On the day before Halloween,
Sir Chocolate was really busy,
Making candy and chocolate treats,
So fast it would make you dizzy.
Edible spiders and caterpillars,
A set of shortbread fingers,
His gingerbread tombstones
with a spicy smell that lingers.
His warehouse was completely full
with every kind of treat and snack,
Jelly bones and bloodshot eyeballs,
All piled up high in a stack.
That night Sir Chocolate felt weary,
As into bed he did climb,
Only one more day to go,
Until trick or treating time.
The next day poor Sir Chocolate
was awakened by a shout,
His warehouse had been raided,
By some mean and thieving lout.
Sir Chocolate was devastated,
His hard work was all gone,
Except for one shiny bat wing,
That on the empty floor shone.
Sir Chocolate and Lady Sweet
Searched from low to right up high,
Not one single clue was found
So they gave up with a sigh.
The Halloween candy was stolen,
The children’s fun would be spoiled,
It was a very sad thing after
our friends had worked and toiled.
Lady Sweet suddenly had an idea,
They could visit the three witches,
Hear No Evil, say No Evil and Do No Evil,
Might know who stole these riches.
The witches lived in a forest glade,
Their advice was always right,
Our pair set off to find them,
Soon their hat cottage was in sight.
The witches were expecting them,
and sat waiting on their porch,
Their ogre servant was so excited,
His single eye glowed like a torch.
The Candy Dragon is the culprit,
He loves to horde candy treasure,
He keeps it hidden in his home,
Where he can gloat over it at leisure.
Sir Chocolate set off to find him,
In his hide-away on the Chocolate Hill,
When they finally arrived there,
Everything was quiet and still.
The Candy Dragon soon appeared,
Looking more sheepish than scary,
He knew he had been naughty and
of Sir Chocolate’s reaction was leery.
Sir Chocolate made a smart suggestion,
As the dragon was really tearful,
He could go trick or treating with the children,
The thought made them both feel cheerful.
The Candy Dragon was agreeable,
To returning all the stolen candy,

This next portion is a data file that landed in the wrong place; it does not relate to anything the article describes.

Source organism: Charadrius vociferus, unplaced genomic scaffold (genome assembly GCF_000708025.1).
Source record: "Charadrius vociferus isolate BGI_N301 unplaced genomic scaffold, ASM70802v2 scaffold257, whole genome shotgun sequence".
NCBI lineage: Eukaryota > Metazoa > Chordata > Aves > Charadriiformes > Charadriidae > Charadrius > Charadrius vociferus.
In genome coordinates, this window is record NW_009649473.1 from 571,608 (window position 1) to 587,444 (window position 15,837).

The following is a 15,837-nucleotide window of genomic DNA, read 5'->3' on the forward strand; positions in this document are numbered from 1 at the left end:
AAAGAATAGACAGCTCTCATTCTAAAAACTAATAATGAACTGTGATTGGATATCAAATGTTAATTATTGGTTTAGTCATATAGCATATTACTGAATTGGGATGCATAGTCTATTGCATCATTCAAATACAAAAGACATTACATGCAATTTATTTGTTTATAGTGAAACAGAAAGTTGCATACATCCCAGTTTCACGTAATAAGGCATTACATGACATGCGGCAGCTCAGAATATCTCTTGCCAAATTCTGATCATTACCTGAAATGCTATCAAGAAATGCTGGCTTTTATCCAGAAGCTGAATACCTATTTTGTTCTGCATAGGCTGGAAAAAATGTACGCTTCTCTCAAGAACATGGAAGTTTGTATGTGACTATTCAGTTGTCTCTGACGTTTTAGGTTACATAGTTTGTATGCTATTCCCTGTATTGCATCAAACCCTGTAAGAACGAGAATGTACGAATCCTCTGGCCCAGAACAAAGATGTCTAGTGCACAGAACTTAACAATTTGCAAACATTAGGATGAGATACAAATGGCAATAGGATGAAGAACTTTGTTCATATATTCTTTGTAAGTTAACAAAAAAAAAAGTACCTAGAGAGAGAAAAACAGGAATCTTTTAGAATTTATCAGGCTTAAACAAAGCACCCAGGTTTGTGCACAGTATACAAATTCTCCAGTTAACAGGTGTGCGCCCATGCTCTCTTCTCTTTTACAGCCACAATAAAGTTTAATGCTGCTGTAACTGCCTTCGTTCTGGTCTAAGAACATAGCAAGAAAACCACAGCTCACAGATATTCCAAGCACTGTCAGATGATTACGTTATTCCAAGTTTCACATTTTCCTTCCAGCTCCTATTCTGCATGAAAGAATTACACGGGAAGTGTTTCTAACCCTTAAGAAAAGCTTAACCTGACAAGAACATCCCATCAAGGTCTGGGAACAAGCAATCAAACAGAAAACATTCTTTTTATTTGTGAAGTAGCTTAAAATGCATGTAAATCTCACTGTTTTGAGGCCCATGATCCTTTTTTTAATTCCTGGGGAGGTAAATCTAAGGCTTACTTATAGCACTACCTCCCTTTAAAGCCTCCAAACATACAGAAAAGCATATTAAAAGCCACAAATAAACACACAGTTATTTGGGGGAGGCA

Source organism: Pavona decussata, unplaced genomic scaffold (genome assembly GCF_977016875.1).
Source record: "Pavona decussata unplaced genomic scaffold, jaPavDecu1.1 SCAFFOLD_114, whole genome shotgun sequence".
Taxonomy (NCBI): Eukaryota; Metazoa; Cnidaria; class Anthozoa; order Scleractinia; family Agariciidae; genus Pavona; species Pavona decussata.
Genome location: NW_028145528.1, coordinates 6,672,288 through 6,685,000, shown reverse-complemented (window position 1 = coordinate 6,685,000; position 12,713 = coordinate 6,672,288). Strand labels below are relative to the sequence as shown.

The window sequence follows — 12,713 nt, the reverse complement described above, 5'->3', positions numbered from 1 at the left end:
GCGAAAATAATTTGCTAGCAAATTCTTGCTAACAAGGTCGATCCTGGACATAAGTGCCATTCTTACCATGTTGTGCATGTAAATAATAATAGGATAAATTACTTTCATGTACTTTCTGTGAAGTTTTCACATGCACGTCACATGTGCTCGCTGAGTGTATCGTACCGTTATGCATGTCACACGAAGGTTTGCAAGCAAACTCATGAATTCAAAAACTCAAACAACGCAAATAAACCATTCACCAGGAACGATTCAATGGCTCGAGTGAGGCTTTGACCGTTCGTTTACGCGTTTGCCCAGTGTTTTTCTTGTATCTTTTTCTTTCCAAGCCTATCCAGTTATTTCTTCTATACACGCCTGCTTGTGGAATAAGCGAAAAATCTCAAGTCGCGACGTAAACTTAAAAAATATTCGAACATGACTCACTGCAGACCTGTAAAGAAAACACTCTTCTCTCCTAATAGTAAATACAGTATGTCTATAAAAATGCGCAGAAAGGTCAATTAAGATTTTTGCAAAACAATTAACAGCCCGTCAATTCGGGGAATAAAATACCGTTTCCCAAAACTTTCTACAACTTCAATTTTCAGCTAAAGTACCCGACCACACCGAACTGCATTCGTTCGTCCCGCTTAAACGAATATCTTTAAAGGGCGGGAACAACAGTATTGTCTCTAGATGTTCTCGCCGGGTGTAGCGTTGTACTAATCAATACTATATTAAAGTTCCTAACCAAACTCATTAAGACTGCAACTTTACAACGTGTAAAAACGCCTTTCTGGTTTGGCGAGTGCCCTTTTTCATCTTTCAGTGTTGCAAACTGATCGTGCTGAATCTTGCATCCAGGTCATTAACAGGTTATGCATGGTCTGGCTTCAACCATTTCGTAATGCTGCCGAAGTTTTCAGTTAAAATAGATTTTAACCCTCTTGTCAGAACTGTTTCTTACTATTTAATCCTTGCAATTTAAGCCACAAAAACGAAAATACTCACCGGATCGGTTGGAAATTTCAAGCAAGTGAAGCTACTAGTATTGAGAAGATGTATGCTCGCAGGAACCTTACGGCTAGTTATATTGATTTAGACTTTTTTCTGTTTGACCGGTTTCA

Instead he would go trick or treating,
With a small girl by the name of Mandy.
He would get a collection of sweeties,
And in the processes make a friend,
A great idea of Sir Chocolate who
knows how the rules to bend.
The goodies were all brought back,
and each villager got a share,
There was plenty of candy to go round,
The distribution was most fair.
Later that night all the children,
Visited each house on every street,
Knocking on doors and getting sweets,
Nothing Halloween’s Eve can beat.
The dragon enjoyed himself hugely,
As at each house they all did call,
Sharing candy with his new friends,
Was the nicest thing of all.
About the author
Robbie Cheadle was born in London in the United Kingdom. Her father died when she was three months old and her mother immigrated to South Africa with her tiny baby girl. Robbie has lived in Johannesburg, George and Cape Town in South Africa and attended fourteen different schools. This gave her lots of opportunities to meet new people and learn lots of social skills as she was frequently “the new girl”.
Robbie is a qualified Chartered Accountant and specialises in corporate finance with a specific interest in listed entities and stock markets. Robbie has written a number of publications on listing equities and debt instruments in Africa and foreign direct investment into Africa.
Robbie is married to Terence Cheadle and they have two lovely boys, Gregory and Michael. Michael (aged 11) is the co-author of the Sir Chocolate series of books and attends school in Johannesburg. Gregory (aged 14) is an avid reader and assists Robbie and Michael with filming and editing their YouTube videos and editing their books.
Find and follow Robbie
The Sir Chocolate books are a delightful marriage of story, verse and cookery
… a perfect recipe for sharing with children. Silly Willy goes to Cape Town tells the adventures of two very different brothers…and includes five party cake ideas.
You can purchase the Sir Chocolate books from:
or you can buy them in South Africa directly from the authors by emailing Robbie Cheadle at firstname.lastname@example.org.